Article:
The series is enjoyable. It's simple, easy to follow, nice escapism, good story lines with characters you can get to know over the long haul. It lacks any real level of historical detail so you won't get distracted by historical inaccuracies. The story is about the characters and the author relies very little on historical details of the period in which the characters live. The sparse descriptions of fashion, industry, sheep farming, mining operations, etc. are all era appropriate but shallow enough to escape any dissection for historical accuracy. Nobody was wearing watch chains, tricorn hats, short pants, bikinis or stilettos when the Singer sewing machine made its debut.

Narrator is too 'breathy' for my taste...imbuing words and sentence ends with forced breath / whisper hues makes my ears cringe. Avid audio listeners know what I mean. I've been cringing for 40 hours now but, I'm going to listen to the last installment because it's an enjoyable enough story.

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Enjoyable family saga

This is book 2 and the same disconnects continued from the first audiobook. That said, it's still a very enjoyable family saga. I still got what I wanted out of this book, interesting and twisted characters, a fast-moving plot/storyline and historical insight into New Zealand's European colonial beginnings.

Would recommend to family & friends.

  • Overall
    5 out of 5 stars

Compelling sequel or wonderful on its own

As good as part 1 Pulls you right in and great narration Looking forward to part 3

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  • Gabriela
  • 10-17-18

Brilliant trilogy

Even though for most it might get boring to read/listen to the similar stories, the way the plot unravels and the evolution of characters makes it a captivating story.

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Profile Image for Bernadette Higgins
  • Bernadette Higgins
  • 05-18-17

Song of the spirit

Book two of a trilogy "song of the spirit "picks up the story of Irish immigrants who travelled to New Zealand seeking their fortune ,ladies seeking marriage ,children at a young age sent out from Irish orphanages to work as servants.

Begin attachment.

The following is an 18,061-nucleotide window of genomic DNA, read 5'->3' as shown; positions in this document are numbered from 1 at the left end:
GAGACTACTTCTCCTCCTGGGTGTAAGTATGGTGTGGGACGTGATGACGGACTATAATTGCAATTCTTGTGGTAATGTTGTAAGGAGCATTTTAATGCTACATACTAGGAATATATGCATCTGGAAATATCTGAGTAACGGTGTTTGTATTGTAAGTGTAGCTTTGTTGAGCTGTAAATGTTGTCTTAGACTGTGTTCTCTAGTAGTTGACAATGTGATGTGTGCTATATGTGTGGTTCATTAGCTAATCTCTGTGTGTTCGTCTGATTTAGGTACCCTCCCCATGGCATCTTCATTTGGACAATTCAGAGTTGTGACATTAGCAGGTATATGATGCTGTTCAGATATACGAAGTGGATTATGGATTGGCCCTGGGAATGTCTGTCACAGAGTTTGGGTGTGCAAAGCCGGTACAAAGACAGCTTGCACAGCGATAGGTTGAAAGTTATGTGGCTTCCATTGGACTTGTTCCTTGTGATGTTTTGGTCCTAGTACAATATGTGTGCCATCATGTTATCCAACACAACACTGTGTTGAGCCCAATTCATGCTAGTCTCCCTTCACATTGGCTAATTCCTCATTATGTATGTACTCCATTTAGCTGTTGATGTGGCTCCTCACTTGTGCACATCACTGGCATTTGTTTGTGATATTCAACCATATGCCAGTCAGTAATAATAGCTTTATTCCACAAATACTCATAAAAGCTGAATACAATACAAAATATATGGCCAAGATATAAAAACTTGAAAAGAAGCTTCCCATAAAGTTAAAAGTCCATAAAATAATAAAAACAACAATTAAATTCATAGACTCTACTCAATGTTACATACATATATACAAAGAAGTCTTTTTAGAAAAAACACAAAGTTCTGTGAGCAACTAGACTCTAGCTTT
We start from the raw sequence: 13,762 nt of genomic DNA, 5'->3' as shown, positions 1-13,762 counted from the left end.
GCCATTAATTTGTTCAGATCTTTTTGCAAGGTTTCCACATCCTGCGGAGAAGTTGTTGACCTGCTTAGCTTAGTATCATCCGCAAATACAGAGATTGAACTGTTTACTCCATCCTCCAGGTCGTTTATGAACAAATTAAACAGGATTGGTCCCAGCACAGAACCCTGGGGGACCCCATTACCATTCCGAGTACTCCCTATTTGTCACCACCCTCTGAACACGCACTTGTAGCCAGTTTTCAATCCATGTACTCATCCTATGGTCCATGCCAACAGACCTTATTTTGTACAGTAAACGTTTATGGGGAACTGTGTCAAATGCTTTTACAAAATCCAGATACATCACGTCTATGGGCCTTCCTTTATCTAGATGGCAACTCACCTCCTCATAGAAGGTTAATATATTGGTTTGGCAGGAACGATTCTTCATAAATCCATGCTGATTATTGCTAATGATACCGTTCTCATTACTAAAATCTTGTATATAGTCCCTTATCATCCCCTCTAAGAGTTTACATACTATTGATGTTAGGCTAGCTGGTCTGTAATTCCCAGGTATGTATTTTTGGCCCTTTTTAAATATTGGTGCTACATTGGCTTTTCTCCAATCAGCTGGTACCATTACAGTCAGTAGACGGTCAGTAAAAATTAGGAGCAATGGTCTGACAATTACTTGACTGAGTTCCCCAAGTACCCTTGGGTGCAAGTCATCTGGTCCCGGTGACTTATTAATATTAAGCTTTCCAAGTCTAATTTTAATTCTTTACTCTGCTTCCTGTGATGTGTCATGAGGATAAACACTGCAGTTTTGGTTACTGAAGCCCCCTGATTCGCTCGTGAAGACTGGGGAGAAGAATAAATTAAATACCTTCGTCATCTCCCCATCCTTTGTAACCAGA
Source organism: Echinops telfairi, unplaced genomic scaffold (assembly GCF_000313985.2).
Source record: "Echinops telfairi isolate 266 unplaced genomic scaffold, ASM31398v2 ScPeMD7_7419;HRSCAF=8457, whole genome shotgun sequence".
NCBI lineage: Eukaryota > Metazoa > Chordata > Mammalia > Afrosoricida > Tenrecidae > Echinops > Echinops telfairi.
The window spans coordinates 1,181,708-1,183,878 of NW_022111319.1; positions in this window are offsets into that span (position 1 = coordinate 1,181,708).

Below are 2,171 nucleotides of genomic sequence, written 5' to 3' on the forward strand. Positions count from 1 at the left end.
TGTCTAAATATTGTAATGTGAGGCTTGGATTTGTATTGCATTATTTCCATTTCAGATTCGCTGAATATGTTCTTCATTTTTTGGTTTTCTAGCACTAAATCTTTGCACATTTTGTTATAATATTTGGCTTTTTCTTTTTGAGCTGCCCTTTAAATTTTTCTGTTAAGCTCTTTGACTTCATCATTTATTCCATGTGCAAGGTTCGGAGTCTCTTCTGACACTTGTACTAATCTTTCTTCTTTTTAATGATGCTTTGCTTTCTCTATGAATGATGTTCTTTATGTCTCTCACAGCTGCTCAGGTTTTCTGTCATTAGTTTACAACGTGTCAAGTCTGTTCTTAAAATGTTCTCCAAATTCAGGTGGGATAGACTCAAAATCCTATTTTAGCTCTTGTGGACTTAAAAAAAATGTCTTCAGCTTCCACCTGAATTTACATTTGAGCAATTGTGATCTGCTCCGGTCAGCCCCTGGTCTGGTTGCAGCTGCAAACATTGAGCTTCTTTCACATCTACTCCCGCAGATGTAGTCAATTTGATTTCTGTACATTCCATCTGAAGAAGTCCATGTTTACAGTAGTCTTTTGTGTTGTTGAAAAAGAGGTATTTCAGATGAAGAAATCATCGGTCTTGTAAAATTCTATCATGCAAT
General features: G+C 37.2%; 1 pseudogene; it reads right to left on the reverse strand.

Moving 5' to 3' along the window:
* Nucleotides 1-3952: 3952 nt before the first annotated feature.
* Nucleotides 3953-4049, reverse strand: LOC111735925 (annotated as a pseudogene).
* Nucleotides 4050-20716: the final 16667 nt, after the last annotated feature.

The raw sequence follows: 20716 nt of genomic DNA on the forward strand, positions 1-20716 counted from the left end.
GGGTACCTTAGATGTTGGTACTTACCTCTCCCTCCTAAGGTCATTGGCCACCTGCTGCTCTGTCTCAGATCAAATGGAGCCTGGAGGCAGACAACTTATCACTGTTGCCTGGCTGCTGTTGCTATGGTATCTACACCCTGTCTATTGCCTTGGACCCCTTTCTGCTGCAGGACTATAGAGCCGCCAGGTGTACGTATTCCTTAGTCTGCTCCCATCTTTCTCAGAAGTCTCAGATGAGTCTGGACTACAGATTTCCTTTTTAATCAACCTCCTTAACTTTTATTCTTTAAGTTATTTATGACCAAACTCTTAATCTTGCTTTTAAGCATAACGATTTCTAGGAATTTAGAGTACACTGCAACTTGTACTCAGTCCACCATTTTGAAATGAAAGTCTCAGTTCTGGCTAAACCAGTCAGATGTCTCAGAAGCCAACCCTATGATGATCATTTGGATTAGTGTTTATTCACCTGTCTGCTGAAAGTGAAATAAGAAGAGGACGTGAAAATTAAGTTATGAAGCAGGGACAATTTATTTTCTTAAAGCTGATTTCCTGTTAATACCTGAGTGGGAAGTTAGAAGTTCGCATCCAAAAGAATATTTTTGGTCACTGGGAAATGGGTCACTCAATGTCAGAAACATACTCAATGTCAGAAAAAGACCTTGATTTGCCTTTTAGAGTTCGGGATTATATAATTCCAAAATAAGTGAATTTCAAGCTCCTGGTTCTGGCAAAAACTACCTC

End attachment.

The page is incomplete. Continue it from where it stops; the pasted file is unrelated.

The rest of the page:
The story follows onto the next generation and explores and develops accounts of their lives, loves and losses
Harrowing accounts of abuse against a backdrop of beauty and life on the large sheep stations and the developing towns, coal mines and railroads
A story of passion, intrigue, struggle, triumph and endurance

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Profile Image for Kerrie
  • Kerrie
  • 10-27-15

Lost in translation

Written by German author Christiane Gohl under the pseudonym Sarah Lark, the saga of life in New Zealand seems a rather odd subject choice however I found the story interesting. The first book held my interest enough to purchase the second and third in the series. Translated from the original German by DW Lovett and narrated by English actress Anne Flosnik, some faults can be found. I noted that a review of the first book In The Land of the Long White Cloud mentioned the somewhat awkward pronunciation of Maori names. Not being a Kiwi, I cannot comment on these but there were some very strange pronunciations of opera names and characters. One of the most outstanding discrepancies in the translation is the use of the monetary term "dollars" referring to New Zealand currency. I would have thought that even the most rudimentary researcher would have found that the currency of the late 19th century in NZ was shillings and pounds. These minor annoyances not withstanding, I enjoyed the first two books and I am looking forward to continuing the journey with book 3 Call of the Kiwi.